Project will determine Western Isles’ marine-energy potential

Researchers at Lews Castle College, part of the University of the Highlands and Islands (UHI), are working on a project backed by £900,000 in Scottish Funding Council knowledge-exchange grants to determine the potential of marine energy to the west of the Outer Hebrides.

Martin McAdam, chief executive of lead industry partner Aquamarine Power, said the project offered an excellent opportunity for the Western Isles to become a real centre of expertise in wave energy.

‘This research will identify clearly the wave energy potential to the west of the Hebrides and also highlight some of the medium-term constraints, such as electricity-grid infrastructure,’ he added.

Headed by the Greenspace low-carbon and renewable-energy research team at Lews Castle College UHI, the project will be supported by Aquamarine Power, Voith Hydro Wavegen, Pelamis, SSE Renewables, Scottish Power, Npower Renewables, E.ON, BiFab, the Scottish Energy Technology Partnership, the local authority Comhairle nan Eilean Siar and the community landlord Urras Oighreachd Ghabhsainn (The Galson Estate Trust), among others.

It will involve other UHI partners, including the Environmental Research Institute, part of North Highland College UHI in Thurso, and the Scottish Association for Marine Science, near Oban. Experts from the universities of Edinburgh, Strathclyde and Heriot Watt will also be engaged in the work.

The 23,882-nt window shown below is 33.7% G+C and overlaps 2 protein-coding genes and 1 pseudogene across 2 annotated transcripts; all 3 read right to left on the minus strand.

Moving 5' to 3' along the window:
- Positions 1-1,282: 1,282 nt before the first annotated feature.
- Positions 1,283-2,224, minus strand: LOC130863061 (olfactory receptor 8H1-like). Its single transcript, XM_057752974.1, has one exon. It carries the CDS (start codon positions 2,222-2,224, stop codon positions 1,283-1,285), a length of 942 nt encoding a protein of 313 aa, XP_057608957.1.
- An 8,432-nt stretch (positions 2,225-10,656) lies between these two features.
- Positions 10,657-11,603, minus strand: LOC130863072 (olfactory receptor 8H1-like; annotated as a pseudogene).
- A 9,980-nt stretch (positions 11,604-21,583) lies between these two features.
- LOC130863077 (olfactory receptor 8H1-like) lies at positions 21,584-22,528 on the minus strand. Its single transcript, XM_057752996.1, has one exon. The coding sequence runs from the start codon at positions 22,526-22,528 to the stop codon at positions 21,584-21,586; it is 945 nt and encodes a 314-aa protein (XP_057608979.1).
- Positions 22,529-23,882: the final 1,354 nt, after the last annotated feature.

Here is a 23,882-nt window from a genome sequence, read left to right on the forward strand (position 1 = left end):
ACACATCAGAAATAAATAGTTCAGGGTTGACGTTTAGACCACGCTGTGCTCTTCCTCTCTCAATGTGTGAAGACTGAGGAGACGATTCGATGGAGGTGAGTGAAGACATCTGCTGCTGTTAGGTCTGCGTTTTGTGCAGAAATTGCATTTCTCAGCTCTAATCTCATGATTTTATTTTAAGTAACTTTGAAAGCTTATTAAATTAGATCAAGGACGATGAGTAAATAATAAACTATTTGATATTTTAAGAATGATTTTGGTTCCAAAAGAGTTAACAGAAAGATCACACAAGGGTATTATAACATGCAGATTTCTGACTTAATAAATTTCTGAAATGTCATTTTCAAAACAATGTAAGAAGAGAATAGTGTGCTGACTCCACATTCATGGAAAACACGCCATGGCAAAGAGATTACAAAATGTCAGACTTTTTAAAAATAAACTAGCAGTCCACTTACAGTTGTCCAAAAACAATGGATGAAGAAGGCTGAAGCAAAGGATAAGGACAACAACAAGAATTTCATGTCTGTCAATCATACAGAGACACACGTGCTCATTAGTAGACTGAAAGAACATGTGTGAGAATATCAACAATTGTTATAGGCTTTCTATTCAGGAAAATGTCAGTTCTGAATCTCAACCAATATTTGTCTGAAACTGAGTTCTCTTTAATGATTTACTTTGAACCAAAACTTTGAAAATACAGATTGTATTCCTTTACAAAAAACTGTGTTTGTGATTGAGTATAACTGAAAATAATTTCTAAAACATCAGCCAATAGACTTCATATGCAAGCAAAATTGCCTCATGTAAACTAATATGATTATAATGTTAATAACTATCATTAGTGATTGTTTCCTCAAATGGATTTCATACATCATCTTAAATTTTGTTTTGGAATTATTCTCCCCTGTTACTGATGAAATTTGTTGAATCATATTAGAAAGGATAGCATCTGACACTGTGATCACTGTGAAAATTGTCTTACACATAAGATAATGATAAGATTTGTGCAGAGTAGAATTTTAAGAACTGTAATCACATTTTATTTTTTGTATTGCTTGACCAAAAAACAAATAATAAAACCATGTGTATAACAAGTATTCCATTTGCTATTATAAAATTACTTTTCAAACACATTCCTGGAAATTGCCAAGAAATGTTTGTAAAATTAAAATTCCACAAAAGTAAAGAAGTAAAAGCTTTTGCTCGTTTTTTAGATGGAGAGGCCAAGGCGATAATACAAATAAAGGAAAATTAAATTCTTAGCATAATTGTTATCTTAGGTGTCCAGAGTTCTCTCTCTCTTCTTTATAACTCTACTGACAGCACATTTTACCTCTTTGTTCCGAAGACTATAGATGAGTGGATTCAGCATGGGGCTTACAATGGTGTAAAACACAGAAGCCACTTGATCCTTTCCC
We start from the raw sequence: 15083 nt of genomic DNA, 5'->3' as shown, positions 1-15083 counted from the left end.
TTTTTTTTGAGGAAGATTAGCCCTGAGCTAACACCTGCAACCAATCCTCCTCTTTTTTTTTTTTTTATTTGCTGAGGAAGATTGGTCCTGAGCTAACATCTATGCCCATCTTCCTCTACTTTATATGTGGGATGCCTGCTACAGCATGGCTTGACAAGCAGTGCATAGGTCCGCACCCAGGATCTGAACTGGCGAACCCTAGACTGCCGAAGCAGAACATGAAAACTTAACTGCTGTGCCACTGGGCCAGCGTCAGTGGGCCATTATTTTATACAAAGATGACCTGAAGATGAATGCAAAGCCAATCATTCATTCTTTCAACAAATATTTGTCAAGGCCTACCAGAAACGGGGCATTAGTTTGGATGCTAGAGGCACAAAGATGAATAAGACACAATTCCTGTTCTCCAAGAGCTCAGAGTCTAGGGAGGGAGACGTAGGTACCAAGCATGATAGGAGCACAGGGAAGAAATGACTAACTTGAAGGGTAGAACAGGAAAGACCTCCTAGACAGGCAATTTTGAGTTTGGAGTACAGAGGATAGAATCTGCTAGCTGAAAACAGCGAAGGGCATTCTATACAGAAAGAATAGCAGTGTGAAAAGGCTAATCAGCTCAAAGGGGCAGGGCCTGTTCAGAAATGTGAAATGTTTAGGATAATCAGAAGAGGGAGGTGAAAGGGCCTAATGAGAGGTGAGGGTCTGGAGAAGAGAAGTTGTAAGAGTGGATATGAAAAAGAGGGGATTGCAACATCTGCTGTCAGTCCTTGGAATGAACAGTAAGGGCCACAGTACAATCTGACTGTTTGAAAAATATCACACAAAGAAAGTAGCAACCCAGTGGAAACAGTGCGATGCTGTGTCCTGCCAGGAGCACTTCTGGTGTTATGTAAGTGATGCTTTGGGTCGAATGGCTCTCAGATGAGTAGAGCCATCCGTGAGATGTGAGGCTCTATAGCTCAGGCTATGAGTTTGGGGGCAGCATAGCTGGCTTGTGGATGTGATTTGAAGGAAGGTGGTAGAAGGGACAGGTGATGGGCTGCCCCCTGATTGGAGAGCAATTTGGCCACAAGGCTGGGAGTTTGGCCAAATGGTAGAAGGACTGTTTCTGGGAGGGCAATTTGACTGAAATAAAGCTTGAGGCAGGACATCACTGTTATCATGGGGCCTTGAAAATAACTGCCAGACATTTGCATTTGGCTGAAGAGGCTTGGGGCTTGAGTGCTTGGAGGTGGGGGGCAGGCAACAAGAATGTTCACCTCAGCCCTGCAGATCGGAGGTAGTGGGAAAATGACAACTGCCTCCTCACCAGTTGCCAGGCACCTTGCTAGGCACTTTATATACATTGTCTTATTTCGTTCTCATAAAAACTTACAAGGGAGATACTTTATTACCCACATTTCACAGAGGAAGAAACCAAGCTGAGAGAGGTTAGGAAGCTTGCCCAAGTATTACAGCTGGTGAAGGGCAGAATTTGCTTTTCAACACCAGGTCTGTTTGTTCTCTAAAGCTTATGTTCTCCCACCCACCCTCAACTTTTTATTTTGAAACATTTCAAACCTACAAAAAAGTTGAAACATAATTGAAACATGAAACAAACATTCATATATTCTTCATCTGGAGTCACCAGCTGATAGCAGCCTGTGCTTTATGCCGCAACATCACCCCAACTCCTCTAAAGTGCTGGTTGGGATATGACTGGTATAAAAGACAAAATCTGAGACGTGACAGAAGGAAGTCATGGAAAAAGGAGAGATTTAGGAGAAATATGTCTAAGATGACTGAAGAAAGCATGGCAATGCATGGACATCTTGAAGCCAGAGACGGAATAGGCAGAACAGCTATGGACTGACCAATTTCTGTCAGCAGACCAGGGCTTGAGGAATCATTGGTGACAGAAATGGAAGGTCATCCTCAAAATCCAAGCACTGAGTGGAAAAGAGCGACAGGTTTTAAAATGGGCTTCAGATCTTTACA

Project manager Arne Vögler, a specialist in the design and commissioning of integrated energy systems, said the project would undertake a range of tasks from seabed surveying and wave data logging over energy-resource assessments, near and offshore, to the modelling of the interaction of multiple devices of different makes and their impact on the electrical grid.

‘We will identify the highest-energy sites off the Outer Hebrides and also look at the environmental impact of wave-energy converters, with particular focus on the seabird population, marine mammals, benthos and fisheries,’ he added.